Home » Technology » Samsung » Samsung Hosts Malware In Fake Apps On Samsung Store

Samsung Hosts Malware In Fake Apps On Samsung Store

Galaxy Store

Malicious applications are offered through Samsung’s official Android app store, the Galaxy Store. A similar case of Huawei’s App Store only became known in November: Both manufacturers apparently have a problem with their security controls.

This is reported by Android Police. However, Samsung doesn’t just sell apps that can potentially expose customers to malware and are dangerous. The malicious apps that Android Police discovered are all clones of a well-known, now discontinued app called Showbox. Showbox itself is an illegal offering because the app-enabled piracy for access to copyrighted content, including movies and TV shows.

A number of so-called riskware apps have now been found in the Galaxy Store that does not have exactly known functions – malware often comes to piggyback or is automatically installed by the apps later. These were clone apps that were advertised as streaming apps and promise anonymous access to protected content via an integrated VPN tool. Sometimes this function was also available – but the real purpose of the apps was not to offer users entertainment for free. The fact that the apps made it into the Galaxy Store is basically a scandal. Samsung should have rejected these apps for what they claim to be, even if they presented no other risk. They promise an illegal offer and then steal from their users.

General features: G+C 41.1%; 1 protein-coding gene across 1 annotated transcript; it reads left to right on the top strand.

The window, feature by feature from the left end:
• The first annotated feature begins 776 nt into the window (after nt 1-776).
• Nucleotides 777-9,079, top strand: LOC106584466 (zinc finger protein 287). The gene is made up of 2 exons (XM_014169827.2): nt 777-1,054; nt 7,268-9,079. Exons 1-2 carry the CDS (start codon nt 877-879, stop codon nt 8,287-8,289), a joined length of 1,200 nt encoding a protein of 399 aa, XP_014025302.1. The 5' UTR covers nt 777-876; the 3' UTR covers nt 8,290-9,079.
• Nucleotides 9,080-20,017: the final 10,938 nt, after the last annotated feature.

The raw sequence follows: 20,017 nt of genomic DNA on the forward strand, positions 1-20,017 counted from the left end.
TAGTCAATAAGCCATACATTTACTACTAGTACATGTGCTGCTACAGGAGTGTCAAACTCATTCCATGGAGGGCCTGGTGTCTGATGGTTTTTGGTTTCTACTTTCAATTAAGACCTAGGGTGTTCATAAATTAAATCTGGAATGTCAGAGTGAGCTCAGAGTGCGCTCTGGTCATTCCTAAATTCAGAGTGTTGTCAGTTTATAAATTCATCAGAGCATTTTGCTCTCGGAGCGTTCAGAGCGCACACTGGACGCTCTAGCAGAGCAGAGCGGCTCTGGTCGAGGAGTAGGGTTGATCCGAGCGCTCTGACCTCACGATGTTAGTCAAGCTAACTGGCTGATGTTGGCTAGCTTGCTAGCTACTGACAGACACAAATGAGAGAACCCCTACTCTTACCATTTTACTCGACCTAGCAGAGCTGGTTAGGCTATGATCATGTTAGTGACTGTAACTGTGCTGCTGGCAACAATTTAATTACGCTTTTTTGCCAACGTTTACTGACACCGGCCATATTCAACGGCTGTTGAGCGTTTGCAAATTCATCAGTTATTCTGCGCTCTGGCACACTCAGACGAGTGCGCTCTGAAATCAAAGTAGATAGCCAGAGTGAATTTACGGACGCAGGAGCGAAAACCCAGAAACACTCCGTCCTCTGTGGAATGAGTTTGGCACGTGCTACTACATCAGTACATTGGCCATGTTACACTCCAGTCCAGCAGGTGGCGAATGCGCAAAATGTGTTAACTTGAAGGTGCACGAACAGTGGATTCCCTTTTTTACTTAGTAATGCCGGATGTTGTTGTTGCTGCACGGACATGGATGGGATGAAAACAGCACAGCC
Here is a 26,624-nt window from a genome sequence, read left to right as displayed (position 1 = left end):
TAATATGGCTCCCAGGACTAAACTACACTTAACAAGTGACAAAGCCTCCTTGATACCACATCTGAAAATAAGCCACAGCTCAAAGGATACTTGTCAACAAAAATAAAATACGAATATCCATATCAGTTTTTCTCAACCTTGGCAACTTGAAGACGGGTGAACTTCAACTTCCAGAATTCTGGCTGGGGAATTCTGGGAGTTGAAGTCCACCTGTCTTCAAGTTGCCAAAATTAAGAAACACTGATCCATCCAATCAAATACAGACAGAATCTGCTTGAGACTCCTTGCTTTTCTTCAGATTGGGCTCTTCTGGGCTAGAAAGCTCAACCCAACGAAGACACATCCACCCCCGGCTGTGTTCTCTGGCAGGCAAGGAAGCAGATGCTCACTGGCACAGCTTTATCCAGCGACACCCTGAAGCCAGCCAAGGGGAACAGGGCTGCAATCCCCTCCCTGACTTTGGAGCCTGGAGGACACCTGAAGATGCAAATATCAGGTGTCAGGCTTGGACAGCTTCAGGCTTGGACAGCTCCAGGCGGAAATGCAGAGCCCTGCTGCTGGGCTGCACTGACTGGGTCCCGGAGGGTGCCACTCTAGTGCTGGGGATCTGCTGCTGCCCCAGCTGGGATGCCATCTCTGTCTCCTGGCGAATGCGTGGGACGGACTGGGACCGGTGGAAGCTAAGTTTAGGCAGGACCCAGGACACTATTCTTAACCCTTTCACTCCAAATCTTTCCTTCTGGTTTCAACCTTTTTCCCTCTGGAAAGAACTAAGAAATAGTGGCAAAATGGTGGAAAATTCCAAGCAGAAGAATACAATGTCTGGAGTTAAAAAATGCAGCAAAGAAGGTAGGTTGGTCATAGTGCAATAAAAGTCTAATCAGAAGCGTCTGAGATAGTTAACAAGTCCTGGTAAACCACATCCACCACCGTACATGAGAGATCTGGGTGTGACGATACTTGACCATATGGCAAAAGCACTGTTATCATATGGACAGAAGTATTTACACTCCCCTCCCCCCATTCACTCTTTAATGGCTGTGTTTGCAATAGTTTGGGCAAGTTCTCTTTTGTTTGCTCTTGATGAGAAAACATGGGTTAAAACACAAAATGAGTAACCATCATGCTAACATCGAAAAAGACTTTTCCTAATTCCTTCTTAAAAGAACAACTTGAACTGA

Malicious apps

Google Play Protect warnings are effective for all of these apps and warn users about the application. These clone apps require access to permissions that allow malware to be installed on the Android device. If the user agrees to these requests, the apps can also access sensitive personal information such as contact lists and call logs, execute code, call up user data, and much more.

However, when checking in the Samsung Galaxy Store, the submitted apps are only checked for malware functions or malicious behavior, so that copyright infringements are irrelevant. However, since the apps themselves do not contain any malicious code, they are not classified as malicious and are therefore not removed from the store.